These observations demonstrate that a temperature-induced DNA transition from a solid- to a fluid-like state in λ capsid strongly affects the dynamics of genome ejection from phage. Below ∼33°C, the temperature of intracapsid DNA transition, two exothermic peaks on the DP curve indicate ejection dynamics corresponding to two virus populations with synchronized and desynchronized ejections. The presence of synchronized and desynchronized populations suggests the co-existence of phage particles with packaged DNA in both fluid-like and solid-like states. This is supported by the fact that DNA is trapped in a metastable state while it is being packaged into the capsid due to high DNA-DNA electrostatic sliding friction, which leads to different non-equilibrium DNA conformations in the capsids (Berndsen et al., 2014; Keller et al., 2016). When temperature is increased above that of DNA transition (at T > 33°C), most of the phage population with slow desynchronized ejection dynamics is converted into a population with fast synchronized dynamics; the DP curve displays only one exothermic peak. The fast population corresponds to phage with DNA in a fluid-like state, where DNA-DNA electrostatic sliding friction is low (Liu et al., 2014) and genome ejection occurs immediately after phage is titrated into LamB solution.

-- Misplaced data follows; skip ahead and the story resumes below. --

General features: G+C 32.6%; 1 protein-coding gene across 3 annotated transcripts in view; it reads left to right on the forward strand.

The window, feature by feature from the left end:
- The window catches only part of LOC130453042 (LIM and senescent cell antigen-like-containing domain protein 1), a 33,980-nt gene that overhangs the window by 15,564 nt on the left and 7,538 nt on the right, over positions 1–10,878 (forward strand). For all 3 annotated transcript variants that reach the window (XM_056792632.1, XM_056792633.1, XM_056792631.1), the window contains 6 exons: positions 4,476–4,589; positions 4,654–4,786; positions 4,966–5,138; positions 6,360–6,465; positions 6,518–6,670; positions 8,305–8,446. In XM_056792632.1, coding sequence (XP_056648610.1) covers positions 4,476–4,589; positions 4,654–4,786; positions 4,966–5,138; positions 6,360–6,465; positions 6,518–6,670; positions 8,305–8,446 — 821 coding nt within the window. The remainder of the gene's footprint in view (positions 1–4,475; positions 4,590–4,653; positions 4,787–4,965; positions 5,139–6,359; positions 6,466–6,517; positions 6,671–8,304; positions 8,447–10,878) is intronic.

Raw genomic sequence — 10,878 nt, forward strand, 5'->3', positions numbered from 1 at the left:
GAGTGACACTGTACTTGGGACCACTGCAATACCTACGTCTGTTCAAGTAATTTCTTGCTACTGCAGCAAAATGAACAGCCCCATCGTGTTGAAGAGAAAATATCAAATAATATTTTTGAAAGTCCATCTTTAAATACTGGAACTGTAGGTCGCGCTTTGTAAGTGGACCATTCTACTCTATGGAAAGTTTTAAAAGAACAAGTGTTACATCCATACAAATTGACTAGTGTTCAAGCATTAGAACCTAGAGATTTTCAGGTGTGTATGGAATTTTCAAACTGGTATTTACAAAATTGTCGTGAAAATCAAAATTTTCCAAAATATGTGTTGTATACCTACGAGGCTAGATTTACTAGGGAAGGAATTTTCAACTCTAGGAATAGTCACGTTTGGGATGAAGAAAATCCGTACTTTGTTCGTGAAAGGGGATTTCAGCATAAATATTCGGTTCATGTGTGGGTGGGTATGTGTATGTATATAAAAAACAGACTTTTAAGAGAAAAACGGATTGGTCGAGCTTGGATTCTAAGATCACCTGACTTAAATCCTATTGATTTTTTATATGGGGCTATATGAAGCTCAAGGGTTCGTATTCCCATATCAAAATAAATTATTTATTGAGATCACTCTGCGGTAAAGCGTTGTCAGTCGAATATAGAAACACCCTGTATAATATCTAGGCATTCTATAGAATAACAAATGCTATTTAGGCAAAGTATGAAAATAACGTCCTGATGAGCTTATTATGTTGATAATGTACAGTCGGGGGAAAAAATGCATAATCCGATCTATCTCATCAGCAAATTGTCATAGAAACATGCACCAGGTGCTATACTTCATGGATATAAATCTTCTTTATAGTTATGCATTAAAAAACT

In many dsDNA phages, there is a portal ‘plug’ protein at the portal-tail vertex that seals the portal opening through which DNA is ejected, facilitating retention of the packaged genome. For example, in phage P22, a homotrimer of the tail needle protein (gp26) acts as a portal plug (Bauer et al., 2015). Similarly in phage λ, protein gpW (the gp26 homolog) has been suggested to have a similar portal sealing function (Bauer et al., 2015; Gaussier et al., 2006). Adsorption of phage particles to cell receptors (LamB for phage λ) leads to portal plug opening, resulting in DNA ejection. As we have shown above, when DNA in the capsid is in a fluid-like pressurized state, phage-to-receptor adsorption results in immediate synchronized DNA ejections from all virions. By using time-resolved SAXS, we estimate the energy of activation for synchronized and desynchronized ejection processes by analyzing Arrhenius' dependence of DNA ejection rates on temperature (see data and method description in Figure 3—figure supplement 1 and Materials and methods Section). The ejection rates are determined by measuring encapsidated DNA diffraction peak area versus time when phage λ is instantly mixed with LamB in a stopped-flow SAXS chamber. This reflects the number of remaining DNA-filled phage particles over time. We found that the energy of activation required to initiate the synchronized DNA ejection process from phage population with DNA in a fluid-like state is small, with ejection rates essentially not influenced by temperature (Figure 3—figure supplement 1). On the contrary, the rates of DNA ejection events from phage with intracapsid DNA in a solid-like state show a strong dependence on temperature with relatively high activation energy (∼20 times higher than molecular thermal energy) required to initiate ejection by overcoming a significant DNA-DNA sliding friction (Berndsen et al., 2014; Liu et al., 2014). This leads to stochastic delays in ejection events or even complete arrest of the ejection process at lower temperatures, as has been previously observed in vivo (Mackay and Bode, 1976) (e.g. no ejection occurs when phage λ is preadsorbed to E. coli cells at 4°C). These observations suggest that measured activation energy for phage DNA ejection is associated with interstrand DNA sliding friction and mechano-strucutral transition of encapsidated genome, which further supports the ITC data above.